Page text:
Crus-NC Program Brings Student Researchers to the Coast

Tuesday, April 19, 2016

This spring, the University of North Carolina Wilmington launched a new program called Coastal Research for Undergraduate Students in North Carolina (Crus-NC). The program is a semester-long opportunity to engage students in coastal research alongside mentors in their chosen field at one of North Carolina’s coastal marine labs.

The program emerged from a 2012 comprehensive review conducted by the American Association for the Advancement of Science (AAAS) of all marine science programs in the state. This review led four UNC marine facilities to work together on research and education programs. UNCW Center for Marine Science, UNCCH Institute for Marine Science, NCSU Center for Marine and Atmospheric Science and Technology, and ECU Coastal Studies Institute devised an inter-institutional program for UNC system marine science students to study for a semester at the coast.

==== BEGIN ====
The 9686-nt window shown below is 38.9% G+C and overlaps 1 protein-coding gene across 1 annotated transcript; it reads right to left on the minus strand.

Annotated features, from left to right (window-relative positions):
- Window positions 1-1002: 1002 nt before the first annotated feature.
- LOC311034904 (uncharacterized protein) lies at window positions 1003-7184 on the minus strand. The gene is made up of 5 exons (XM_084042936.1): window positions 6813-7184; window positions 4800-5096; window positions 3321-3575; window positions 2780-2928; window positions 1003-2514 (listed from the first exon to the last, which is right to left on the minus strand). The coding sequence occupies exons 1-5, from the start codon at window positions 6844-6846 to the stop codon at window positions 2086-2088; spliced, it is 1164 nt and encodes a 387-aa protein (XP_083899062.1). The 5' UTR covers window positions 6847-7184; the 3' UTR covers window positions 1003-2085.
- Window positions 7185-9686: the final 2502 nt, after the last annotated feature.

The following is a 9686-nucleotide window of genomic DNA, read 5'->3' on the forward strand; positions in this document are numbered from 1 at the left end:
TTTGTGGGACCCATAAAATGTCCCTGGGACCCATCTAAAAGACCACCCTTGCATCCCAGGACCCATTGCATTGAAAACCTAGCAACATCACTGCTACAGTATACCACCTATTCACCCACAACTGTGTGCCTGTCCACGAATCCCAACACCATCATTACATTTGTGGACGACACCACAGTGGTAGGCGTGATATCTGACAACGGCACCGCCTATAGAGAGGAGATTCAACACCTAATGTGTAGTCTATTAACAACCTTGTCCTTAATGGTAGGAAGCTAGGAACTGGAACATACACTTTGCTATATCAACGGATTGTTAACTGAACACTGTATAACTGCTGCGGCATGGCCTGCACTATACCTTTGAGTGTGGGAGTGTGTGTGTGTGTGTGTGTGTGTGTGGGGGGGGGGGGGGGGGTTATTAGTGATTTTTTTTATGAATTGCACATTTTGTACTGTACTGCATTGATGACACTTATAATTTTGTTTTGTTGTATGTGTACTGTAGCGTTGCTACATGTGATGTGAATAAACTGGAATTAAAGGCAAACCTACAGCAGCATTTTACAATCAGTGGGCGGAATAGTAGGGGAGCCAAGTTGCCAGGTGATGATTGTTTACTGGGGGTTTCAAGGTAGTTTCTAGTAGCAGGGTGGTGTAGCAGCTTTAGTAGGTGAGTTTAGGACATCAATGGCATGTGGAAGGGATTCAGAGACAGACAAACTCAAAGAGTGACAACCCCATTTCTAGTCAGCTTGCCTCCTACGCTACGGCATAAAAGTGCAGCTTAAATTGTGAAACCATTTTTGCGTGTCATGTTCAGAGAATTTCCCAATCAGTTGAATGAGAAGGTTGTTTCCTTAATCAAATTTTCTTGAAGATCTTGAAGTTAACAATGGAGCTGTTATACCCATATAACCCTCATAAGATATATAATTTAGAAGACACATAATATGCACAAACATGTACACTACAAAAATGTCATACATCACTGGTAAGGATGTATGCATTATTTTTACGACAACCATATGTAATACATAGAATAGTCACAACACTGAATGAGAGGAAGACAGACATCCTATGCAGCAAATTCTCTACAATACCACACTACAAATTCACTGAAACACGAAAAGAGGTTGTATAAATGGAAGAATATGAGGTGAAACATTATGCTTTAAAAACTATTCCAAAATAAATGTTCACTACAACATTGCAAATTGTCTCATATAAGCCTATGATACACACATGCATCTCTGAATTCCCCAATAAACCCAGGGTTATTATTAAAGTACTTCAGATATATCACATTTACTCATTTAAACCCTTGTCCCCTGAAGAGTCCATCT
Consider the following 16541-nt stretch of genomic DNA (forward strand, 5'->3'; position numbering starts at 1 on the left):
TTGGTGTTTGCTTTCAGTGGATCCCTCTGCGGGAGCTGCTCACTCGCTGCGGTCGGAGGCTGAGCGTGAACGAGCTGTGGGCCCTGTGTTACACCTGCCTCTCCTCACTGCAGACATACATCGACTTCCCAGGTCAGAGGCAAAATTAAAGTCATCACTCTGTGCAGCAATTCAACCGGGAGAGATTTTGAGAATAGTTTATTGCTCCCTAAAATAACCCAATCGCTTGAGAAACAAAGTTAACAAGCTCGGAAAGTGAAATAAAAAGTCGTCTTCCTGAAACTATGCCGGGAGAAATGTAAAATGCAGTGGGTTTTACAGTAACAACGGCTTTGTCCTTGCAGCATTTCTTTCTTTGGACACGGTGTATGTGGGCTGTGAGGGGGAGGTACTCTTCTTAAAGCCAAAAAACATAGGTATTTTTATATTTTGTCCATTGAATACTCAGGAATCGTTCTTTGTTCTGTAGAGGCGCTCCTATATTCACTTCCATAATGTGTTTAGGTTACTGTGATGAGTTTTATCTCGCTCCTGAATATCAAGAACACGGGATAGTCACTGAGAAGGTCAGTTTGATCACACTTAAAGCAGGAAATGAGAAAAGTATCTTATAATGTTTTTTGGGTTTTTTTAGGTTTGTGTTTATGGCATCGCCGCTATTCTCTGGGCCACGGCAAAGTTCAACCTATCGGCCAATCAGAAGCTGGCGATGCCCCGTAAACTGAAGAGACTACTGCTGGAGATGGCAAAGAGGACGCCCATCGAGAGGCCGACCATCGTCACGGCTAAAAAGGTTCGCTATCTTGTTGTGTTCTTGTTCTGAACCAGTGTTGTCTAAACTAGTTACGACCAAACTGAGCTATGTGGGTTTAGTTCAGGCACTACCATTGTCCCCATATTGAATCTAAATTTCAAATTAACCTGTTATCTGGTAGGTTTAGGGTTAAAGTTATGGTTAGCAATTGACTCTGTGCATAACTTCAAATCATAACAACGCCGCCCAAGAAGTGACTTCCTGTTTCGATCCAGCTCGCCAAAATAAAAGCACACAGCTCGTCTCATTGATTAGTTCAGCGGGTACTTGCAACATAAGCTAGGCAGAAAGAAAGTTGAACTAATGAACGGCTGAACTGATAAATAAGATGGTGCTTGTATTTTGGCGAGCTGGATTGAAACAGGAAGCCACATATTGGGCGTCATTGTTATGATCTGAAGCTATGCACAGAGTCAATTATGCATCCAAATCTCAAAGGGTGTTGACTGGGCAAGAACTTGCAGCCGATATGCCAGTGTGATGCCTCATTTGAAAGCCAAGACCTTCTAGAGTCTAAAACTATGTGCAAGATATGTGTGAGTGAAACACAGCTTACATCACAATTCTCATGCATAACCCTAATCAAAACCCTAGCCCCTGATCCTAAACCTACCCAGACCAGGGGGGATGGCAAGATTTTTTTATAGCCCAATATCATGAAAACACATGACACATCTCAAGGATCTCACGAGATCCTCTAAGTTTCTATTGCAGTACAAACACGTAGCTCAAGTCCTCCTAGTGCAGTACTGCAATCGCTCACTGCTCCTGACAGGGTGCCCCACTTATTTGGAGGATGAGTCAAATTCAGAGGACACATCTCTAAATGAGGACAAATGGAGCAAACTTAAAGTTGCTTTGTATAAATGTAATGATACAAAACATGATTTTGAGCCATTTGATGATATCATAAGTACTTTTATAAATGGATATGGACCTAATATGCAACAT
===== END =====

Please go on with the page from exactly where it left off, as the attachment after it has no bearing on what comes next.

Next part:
The UNCW branch of Crus-NC is spearheaded by Christopher Finelli, professor and chair of the Department of Biology and Marine Biology.

“We want the students to engage in basic coastal science to understand the technologies used to study the coast, as well as some of the thorny problems that face coastal communities,” Finelli explained. “We hope that the students take the information they learn in class and apply it to the research they conduct, and understand the value of the scientific process for addressing problems in the coastal zone.”

Participating students are offered 15 credits of instruction and independent research, which includes a 4 credit research experience that pairs undergraduates with a scientist mentor at one of North Carolina’s coastal marine labs. Much of the instruction for the program is online, freeing students to conduct hands-on research either at UNCW or the Coastal Studies Institute on Roanoke Island. For the inaugural semester, students have plunged into the program headfirst with projects that range from fishery management to coastal erosion to wave conditions and forecasting.

“This is a novel program that leverages both the coastal facilities and online learning,” said Finelli. “By putting some of the content online in asynchronous courses, we have freed time during the day for student research. The pilot has been very successful and we hope for the program to continue in the future.”

-- Caitlin Taylor